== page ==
The article seeks to highlight the level of inclusion in the process of targeting the poor and vulnerable persons during the development of a Social Register as against universal coverage. It also seeks to ascertain if the social register has the potential to exclude a large number of the poor and vulnerable in Nigeria.
The article also queries the effectiveness of the targeting process (PMT) in reaching the poor and vulnerable in Nigeria. While a specific position was not taken (mainly due to paucity of empirical evidence on the effectiveness of the PMT-CBT pro
A woman hawking food to sell in a slum area.
In the ‘poverty capital of the world’- an unenviable description of Nigeria- tackling issues of poverty calls for innovative and proactive approaches to reduce the sheer number of poor and vulnerable people. With Nigeria said to have the largest number of people living in extreme poverty in the world, the country is truly in a desperate place. Considering the poor state of its healthcare, education, unemployment and the increasing level of inequality, the possibility of having the richest man in Africa living in the same country (Nigeria) with perhaps the poorest man in Africa is not as mind boggling as it might sound. The above statement is by no means an exaggeration, especially with the increasing number of beggars operating on the streets of major cities in Nigeria.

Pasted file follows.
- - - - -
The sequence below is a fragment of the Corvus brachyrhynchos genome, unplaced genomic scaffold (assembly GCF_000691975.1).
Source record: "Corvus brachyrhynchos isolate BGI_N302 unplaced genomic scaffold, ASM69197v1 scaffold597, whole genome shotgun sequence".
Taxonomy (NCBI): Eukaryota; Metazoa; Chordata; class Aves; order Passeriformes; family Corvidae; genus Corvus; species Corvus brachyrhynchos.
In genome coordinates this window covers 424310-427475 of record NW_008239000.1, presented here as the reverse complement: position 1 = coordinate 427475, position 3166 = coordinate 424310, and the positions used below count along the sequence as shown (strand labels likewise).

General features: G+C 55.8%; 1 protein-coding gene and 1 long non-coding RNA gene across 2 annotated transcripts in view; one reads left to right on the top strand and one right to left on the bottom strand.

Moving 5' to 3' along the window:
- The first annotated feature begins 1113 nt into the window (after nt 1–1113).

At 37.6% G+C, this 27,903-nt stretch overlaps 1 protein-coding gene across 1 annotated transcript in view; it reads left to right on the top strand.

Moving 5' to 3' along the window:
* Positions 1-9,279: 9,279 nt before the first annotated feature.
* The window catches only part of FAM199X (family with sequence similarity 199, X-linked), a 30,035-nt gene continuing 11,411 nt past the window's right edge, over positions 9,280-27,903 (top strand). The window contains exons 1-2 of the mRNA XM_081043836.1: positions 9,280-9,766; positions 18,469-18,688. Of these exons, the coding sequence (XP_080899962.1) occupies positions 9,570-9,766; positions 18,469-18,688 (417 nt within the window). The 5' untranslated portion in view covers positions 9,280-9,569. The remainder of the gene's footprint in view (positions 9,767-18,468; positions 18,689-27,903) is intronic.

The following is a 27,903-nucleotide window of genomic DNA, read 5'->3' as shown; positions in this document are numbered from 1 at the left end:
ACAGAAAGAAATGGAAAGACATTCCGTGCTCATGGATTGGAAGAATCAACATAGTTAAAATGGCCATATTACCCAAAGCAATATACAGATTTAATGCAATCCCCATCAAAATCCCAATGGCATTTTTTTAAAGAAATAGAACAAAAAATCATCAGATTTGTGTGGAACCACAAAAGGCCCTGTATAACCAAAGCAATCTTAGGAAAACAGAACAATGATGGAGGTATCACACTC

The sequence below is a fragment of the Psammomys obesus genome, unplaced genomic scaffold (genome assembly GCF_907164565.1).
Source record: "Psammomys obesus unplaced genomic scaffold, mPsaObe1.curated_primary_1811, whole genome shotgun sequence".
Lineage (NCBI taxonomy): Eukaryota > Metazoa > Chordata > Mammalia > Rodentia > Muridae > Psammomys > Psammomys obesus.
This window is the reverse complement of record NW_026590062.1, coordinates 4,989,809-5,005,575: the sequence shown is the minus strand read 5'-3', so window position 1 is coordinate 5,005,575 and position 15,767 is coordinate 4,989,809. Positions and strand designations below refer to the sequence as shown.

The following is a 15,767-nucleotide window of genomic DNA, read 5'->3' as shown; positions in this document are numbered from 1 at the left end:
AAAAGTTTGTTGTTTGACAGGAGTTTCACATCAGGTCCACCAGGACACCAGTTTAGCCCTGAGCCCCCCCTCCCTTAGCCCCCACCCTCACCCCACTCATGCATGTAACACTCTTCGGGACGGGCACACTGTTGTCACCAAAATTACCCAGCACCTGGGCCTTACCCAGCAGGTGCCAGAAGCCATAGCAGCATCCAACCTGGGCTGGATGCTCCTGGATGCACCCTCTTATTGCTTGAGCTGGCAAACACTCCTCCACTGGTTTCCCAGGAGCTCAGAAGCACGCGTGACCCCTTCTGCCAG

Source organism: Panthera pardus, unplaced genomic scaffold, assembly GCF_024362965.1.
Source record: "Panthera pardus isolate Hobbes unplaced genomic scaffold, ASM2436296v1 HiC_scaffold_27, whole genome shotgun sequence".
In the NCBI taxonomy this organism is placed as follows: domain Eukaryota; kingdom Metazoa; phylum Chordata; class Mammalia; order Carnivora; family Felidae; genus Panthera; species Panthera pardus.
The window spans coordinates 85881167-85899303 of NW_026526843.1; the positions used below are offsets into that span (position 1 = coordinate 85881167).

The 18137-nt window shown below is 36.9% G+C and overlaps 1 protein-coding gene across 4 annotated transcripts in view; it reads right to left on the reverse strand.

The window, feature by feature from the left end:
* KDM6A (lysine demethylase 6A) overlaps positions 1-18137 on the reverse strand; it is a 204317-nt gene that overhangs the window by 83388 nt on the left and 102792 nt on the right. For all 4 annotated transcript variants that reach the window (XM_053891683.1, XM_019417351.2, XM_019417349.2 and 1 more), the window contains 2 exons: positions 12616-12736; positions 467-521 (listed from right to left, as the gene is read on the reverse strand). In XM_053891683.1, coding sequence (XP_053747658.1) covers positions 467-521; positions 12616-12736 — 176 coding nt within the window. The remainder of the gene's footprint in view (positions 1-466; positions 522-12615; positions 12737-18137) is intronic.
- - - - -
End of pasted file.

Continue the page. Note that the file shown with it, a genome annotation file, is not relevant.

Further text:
Rhetoric from the government proclaiming its desire to tackle poverty in Nigeria has never been lacking. In fact, in recognition of the widening gulf between the ‘haves and the have nots’ the government through its various development plans have consistently stated its aspiration to flatten the inequality curve. The NV: 20:2020 in particular aspires to “translating that growth (economic growth) into equitable social development for all citizens with improved living standards.” In the same vein, the Economic Recovery and Growth Plan (ERGP, 2017-2020) places priority on investment in the “Nigerian people by increasing social inclusion and creating jobs.” In 2019, President Muhammadu Buhari committed to lifting 100 million Nigerians out of poverty in 10 years. Not a few people have considered this promise ambitious and have wondered if the country’s leadership has the will and capacity to deliver, considering past experiences. In the face of the widespread poverty and the bleak economic outlook, the apprehension is understood and can be justified, as many might and for good reason, not share in the President’s optimism. This is not to say that the Buhari administration has only paid lip service to the poverty challenges the country faces. Indeed, many would argue that the administration’s effort so far (funding and implementation of several social assistance programmes, development of social protection policies and creation of the Ministry of Humanitarian Affairs, Disaster Management and Social Development to coordinate the implementation of non-contributory social protection programmes), represents the country’s best efforts at institutionalizing sustainable social protection interventions.